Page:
‘A Clockwork Orange’ At 50

We revisit the great and terrifying transgressive novel of Anthony Burgess.

A poster from the 1971 art film adaptation of Anthony Burgess's 1962 novella A Clockwork Orange.

A poster from the 1971 art film adaptation of Anthony Burgess’s 1962 novella A Clockwork Orange.

In 1962, when Leave it to Beaver was still a staple of American television, British novelist Anthony Burgess came out with “A Clockwork Orange.”  It was a terrifying “ultra-violent” romp set in an imagined future of bowler-hatted British dandies – fancy-spoken thugs – slashing and raping and killing their drugged and gleeful way to a jittery soundtrack of Beethoven.

Leering, sneering sociopaths on a tear.  And a brutal state in response.  If you read it, if you saw the Kubrick movie, you didn’t forget.  Now its offspring are all over.

This hour, On Point:  A Clockwork Orange at 50.

-Tom Ashbrook


Andrew Biswelldirector of the International Anthony Burgess Foundation, his latest book is A Clockwork Orange (Restored Text).

Andrew Loog Oldham, first manager of the Rolling Stones. He wrote the sleeve notes for the Stones’ 1965 album “The Rolling Stones, Now” in a derivation of Burgess’s “nadsat” dialect.

C-Segment: Looper

Angela Watercutter, cultural reporter and film critic for Wired. Her review of the film “Looper” is here.

From Tom’s Reading List

The New Yorker “The writer first published the book “A Clockwork Orange” in 1962. Nearly ten years after its publication, its title and content became known to millions because of Stanley Kubrick’s very close film interpretation. The writer first heard the expression “as queer as a clockwork orange” in a London pub before the Second World War. It’s an old Cockney slang phrase, implying a queerness or madness so extreme as to subvert nature.”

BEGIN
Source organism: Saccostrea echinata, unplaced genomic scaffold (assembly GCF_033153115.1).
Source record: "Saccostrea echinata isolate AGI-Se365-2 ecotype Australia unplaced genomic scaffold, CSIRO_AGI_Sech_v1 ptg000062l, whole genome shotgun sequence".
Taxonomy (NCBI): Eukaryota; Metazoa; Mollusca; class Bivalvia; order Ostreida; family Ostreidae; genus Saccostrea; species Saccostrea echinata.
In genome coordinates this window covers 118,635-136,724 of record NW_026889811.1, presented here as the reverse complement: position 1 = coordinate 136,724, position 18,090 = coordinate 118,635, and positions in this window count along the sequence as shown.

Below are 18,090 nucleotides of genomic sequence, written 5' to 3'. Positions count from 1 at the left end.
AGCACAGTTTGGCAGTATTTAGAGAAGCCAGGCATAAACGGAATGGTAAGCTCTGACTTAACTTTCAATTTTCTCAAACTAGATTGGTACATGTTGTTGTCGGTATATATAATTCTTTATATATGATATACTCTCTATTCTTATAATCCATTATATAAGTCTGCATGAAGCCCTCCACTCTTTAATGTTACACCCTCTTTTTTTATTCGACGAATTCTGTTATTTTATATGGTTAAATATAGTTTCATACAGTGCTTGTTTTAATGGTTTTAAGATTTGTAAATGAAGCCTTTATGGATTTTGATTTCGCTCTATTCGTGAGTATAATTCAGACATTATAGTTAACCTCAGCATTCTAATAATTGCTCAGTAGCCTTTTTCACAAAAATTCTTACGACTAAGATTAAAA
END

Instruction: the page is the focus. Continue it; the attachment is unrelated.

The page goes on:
The Independent “Now a new document obtained by The Independent on Sunday reveals that Anthony Burgess’s A Clockwork Orange was almost never published at all because of concerns it might turn out to be an “enormous flop”. The remarkable assessment of Burgess’s most famous work is revealed for the first time in an internal reader’s report for Heinemann, which eventually published the novel.”

The New York Times “The day-to-day business of writing a novel often seems to consist of nothing but decisions — decisions, decisions, decisions. Should this paragraph go here? Or should it go there? Can that chunk of exposition be diversified by dialogue? At what point does this information need to be revealed? Ought I use a different adjective and a different adverb in that sentence? Or no adverb and no adjective? Comma or semicolon? Colon or dash? And so on.”


Check out the trailer for the 1971 Stanley Kubrick film.


Use the navigation bar at the bottom of this frame to reformat the excerpt to best suit your reading experience.


“Title Music” from “A Clockwork Orange”

“The Thieving Magpie” from “A Clockwork Orange”

“Suicide Scherzo” from “A Clockwork Orange”

“Theme Music” from “A Clockwork Orange”

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